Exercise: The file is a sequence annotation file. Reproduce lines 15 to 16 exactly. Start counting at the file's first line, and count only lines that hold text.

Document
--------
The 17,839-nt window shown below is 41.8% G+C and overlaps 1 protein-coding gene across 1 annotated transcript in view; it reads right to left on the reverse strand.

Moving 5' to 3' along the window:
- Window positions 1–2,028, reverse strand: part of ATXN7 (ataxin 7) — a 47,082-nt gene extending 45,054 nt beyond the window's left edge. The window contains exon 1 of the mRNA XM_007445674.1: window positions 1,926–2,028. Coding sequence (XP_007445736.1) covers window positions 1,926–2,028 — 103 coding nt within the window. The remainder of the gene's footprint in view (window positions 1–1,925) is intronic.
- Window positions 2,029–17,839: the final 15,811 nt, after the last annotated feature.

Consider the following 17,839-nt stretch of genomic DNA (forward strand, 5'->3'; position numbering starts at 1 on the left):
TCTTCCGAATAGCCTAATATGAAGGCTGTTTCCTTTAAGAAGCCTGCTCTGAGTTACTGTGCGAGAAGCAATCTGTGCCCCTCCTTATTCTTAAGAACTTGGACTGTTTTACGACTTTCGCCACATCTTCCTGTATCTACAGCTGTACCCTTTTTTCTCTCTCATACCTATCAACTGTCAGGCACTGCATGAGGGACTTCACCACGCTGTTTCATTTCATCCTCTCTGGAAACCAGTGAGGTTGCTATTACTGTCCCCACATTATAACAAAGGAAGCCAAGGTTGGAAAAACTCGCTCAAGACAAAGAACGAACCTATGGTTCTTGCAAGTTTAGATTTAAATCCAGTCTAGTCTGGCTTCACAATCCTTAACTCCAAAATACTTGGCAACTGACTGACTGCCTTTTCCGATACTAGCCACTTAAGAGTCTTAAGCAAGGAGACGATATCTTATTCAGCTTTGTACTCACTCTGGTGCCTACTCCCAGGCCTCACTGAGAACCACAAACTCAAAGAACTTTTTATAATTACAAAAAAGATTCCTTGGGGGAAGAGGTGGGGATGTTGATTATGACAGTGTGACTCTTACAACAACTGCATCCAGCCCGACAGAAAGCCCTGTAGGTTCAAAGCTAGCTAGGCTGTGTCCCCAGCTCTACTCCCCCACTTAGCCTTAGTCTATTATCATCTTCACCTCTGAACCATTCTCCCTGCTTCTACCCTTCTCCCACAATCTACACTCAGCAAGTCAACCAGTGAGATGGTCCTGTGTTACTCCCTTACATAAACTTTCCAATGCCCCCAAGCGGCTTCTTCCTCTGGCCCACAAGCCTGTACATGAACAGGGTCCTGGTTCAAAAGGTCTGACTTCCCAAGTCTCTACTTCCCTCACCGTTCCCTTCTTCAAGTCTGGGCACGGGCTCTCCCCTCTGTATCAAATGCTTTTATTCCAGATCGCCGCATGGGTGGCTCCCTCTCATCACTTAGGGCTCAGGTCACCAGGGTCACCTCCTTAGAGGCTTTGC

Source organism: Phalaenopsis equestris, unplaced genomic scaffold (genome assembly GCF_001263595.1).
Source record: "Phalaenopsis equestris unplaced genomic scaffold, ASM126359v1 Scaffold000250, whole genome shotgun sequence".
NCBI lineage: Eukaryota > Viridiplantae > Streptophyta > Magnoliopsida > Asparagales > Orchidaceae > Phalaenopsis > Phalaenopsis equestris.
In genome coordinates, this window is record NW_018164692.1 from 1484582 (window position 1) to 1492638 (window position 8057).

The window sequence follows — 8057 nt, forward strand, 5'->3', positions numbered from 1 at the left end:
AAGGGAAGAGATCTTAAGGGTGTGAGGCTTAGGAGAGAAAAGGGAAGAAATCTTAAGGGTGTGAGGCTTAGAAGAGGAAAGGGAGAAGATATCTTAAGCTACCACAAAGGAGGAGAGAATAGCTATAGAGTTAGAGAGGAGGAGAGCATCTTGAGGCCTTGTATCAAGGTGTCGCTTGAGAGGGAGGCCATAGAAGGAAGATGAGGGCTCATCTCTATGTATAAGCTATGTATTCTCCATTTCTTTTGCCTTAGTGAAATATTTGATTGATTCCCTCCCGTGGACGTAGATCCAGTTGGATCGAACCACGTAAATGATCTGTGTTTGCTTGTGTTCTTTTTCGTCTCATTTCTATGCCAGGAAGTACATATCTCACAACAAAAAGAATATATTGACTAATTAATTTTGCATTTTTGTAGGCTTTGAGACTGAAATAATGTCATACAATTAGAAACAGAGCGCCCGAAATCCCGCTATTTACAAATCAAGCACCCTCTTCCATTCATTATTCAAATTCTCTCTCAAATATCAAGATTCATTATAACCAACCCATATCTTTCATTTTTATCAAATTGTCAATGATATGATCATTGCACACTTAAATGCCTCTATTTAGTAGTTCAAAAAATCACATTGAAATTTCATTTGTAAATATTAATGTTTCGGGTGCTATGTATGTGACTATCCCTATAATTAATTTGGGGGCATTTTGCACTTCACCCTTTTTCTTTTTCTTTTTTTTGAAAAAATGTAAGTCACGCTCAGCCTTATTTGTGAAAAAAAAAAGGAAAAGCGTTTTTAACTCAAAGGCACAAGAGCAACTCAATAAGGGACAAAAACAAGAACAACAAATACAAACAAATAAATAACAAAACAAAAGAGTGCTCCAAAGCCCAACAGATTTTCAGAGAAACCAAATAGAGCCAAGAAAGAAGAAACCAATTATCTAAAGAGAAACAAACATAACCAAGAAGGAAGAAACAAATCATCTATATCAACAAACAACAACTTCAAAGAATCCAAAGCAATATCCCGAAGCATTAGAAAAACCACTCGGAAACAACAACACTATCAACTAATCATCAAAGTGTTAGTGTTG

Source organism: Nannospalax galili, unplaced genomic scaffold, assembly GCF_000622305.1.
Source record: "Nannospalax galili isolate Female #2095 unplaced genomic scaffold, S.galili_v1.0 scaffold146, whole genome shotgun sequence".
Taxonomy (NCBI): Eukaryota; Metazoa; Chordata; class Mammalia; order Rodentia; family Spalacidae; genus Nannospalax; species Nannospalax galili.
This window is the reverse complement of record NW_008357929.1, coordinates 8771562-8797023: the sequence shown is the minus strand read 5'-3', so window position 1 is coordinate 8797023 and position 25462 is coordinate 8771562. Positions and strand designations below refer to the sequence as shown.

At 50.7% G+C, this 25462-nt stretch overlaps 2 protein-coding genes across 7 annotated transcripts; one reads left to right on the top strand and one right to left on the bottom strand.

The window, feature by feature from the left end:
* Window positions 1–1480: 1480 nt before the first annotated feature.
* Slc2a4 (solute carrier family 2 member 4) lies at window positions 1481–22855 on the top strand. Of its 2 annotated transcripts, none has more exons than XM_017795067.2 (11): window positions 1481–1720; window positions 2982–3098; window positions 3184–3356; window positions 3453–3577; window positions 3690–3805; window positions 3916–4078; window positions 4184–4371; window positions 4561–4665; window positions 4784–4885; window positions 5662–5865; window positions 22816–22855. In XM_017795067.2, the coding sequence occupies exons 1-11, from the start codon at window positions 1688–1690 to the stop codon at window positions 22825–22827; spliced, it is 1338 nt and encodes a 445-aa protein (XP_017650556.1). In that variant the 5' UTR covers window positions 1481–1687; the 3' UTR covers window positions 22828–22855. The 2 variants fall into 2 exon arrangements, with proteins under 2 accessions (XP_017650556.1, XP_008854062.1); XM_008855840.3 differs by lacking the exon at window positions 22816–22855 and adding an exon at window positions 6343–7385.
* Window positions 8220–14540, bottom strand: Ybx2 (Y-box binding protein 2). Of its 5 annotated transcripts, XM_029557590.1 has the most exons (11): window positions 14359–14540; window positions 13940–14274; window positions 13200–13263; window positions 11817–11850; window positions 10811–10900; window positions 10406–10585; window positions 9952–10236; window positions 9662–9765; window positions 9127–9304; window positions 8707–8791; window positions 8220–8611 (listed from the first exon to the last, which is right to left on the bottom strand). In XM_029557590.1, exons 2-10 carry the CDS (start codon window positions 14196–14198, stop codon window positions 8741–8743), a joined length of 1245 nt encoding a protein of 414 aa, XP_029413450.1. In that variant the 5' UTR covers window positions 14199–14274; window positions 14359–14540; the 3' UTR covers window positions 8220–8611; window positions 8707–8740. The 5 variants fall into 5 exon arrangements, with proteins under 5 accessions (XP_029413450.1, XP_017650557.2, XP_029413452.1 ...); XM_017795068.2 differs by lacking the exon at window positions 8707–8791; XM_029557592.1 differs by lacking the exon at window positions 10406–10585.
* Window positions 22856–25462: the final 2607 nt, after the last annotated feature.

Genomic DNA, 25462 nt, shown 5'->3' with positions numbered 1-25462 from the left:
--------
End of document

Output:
Taxonomy (NCBI): Eukaryota; Metazoa; Chordata; class Mammalia; order Rodentia; family Spalacidae; genus Nannospalax; species Nannospalax galili.
This window is the reverse complement of record NW_008357929.1, coordinates 8771562-8797023: the sequence shown is the minus strand read 5'-3', so window position 1 is coordinate 8797023 and position 25462 is coordinate 8771562. Positions and strand designations below refer to the sequence as shown.